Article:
The Wild Woman of Art
The hands continually covered with paint tell the of life via a path less traveled, living the ultimate bohemian experience. Look at the bumpy topography of our former dining room table from Wilmington, covered in years of painting on it, unfettered, for a road map.
My mother once said that I was in love with a paintbrush, but the real love comes from my husband Jeff, who puts up with having a crazy artist for a wife, hell-bent on making her mark on the world, or at least on Delmarva.
I started painting in college in the mountains of Northern New Mexico in the late 1960s. I ripped my first painting off my watercolor block and sold it to a doctor's wife. Doctors' wives are very important for struggling artists!
The tumbleweed town at the end of the Santa Fe Trail was like the one in the old Western television series, "The Rifleman," with new strangers appearing every week on the modern stagecoach – the train. "Santa Fe the Chief Way" was printed on its side, reflecting mesas and mountains. While in college there in Las Vegas, New Mexico, I hung out in a smoky downtown café where local businessmen congregated. This was a very important component of my college education, and I fell in love with the townspeople!
Jess Price, the owner of the local hardware store, became a patron. He let me show paintings in his hardware store window along with bug spray and paint. The strangers and townspeople passed by and carried away my paintings to far-off points. An artist was born!
After graduation with an MA in painting, I didn't have the courage to be a full-time artist yet. I taught art on a dark stage facing a noisy cafeteria, peering out a small square window at a chicken factory with feathers floating about, longing for the café and my old friends far away. Did they even know where I went?!? One day, after six years and a big snowstorm, I quit teaching.
With $2.62 left to my name, I started painting. I dyed my hair purple and scored an article in the News Journal titled "The Purple Painter Lady has no patience for rules." I have a lot to thank newspapers for – my existence and being able to be an artist, and now to write.
Being an artist is not all fun and games like most people may think. I work on several pieces at one time, and I carry them outside to dry in the summer and place them in front of the furnace in the winter. I turn my clothes inside out so they don't get ruined with paint. Sometimes I "blow up" small pieces in my paint-covered microwave for special effects.
Art shows are microcosms of the whole world. Artists' spaces are like separate countries vying for dominance. Once, I had set up at a local show and was moving my car when I swerved to avoid a hotdog truck. His ketchup and mustard went flying everywhere, and he yelled at me. The sun was barely up, and I ended up in a ditch. While I was charming a man in a pickup truck to pull me out, my artist "neighbor" next to my stand moved my whole table out of the shade and put hers in my spot! See what I mean?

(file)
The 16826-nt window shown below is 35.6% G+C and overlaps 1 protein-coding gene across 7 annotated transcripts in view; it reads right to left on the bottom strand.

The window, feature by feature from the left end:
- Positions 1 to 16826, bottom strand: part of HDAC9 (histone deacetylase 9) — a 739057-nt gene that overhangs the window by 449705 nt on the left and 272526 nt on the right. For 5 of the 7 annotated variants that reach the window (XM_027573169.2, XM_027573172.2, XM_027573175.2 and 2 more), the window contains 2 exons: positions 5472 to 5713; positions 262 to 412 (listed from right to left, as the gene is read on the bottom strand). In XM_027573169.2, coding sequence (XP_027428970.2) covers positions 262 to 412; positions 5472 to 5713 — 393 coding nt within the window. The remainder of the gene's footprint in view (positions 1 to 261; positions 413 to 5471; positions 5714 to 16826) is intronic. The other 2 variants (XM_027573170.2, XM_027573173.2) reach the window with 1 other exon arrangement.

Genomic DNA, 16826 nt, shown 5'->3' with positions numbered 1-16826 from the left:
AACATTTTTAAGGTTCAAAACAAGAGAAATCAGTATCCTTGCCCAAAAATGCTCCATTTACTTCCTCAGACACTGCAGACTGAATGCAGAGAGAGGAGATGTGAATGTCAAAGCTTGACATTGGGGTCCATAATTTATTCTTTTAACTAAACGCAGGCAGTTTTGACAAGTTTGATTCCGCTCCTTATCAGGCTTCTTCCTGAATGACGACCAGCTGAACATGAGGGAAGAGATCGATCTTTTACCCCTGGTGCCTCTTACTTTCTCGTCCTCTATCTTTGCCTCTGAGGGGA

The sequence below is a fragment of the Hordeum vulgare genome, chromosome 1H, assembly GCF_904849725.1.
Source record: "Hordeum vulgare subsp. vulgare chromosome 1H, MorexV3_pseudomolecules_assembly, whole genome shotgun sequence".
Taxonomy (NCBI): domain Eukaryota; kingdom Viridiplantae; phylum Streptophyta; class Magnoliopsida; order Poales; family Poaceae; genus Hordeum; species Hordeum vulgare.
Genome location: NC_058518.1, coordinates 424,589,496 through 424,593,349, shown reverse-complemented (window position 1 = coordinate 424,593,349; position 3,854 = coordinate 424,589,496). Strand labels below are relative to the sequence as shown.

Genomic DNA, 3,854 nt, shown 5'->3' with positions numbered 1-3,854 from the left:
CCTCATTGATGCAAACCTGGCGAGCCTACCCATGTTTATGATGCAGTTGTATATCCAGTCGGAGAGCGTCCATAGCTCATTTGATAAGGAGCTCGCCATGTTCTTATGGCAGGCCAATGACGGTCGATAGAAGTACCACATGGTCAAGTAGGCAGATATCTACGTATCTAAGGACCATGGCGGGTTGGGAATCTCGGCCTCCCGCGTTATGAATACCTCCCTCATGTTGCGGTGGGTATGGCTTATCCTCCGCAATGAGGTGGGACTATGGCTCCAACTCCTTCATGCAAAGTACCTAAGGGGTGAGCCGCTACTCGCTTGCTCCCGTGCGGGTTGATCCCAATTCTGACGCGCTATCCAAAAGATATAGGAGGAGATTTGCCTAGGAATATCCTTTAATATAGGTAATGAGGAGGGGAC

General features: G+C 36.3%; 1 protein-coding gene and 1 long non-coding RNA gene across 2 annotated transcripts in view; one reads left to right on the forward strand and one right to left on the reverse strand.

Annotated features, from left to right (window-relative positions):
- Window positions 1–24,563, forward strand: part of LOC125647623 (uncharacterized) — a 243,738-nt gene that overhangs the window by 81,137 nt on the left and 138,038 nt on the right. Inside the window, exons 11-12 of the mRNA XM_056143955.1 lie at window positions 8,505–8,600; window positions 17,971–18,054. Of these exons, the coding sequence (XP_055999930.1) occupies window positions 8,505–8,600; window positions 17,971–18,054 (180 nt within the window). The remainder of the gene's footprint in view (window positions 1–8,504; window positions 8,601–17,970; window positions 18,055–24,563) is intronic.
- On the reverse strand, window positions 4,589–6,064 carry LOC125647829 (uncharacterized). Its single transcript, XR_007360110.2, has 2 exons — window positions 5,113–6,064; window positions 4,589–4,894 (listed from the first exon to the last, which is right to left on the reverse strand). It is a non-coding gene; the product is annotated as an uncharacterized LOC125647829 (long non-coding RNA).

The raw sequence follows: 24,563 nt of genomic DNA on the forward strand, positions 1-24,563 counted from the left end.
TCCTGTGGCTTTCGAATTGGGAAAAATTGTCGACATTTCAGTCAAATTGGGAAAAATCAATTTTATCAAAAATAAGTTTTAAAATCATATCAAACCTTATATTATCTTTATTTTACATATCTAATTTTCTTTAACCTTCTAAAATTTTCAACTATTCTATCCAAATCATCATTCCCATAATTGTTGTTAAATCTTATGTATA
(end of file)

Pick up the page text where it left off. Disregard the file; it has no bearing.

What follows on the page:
Yes, art is both physical and political. It's sometimes an endurance contest to produce when you're exhausted, or have had a bad spell, but you have to face yourself when ennui sets in. There's also paint to buy like cerulean blue, gamboge, alizarin crimson, and rose madder. I have to comb through thrift shops and flea markets for frames and old junk jewelry, and purchase paper from France called Papier de Moulin Rouge. None of it is cheap!
There are sable-haired fan brushes, puffy paint tubes that you bite the tips off of, a "glitter bank" on the rug where you can find tiny stars if you crawl on your hands and knees, and the "bag of bags" full of items that you've collected for future projects or from kindly people who have left them at your front door! And did I mention baking small clay pieces in your oven at midnight?!
I once looked out my front door and saw the UPS man carrying a huge, mysterious box up my steps. It was from an anonymous benefactor from New Orleans, a treasure trove of Mardi Gras beads. Everyone says I should go there someday.
Yes, I've had a lot of interesting things happen in my artistic life. Selling a painting on the operating table, going to the MSNBC “Chris Matthews Show” to deliver a painting, and meeting all kinds of people including the woman who was getting a divorce and wanted me to paint her husband on his yacht with sharks surrounding it.
I'll do whatever they ask, and I usually hit the mark, being part psychic. But no perfectionists need apply!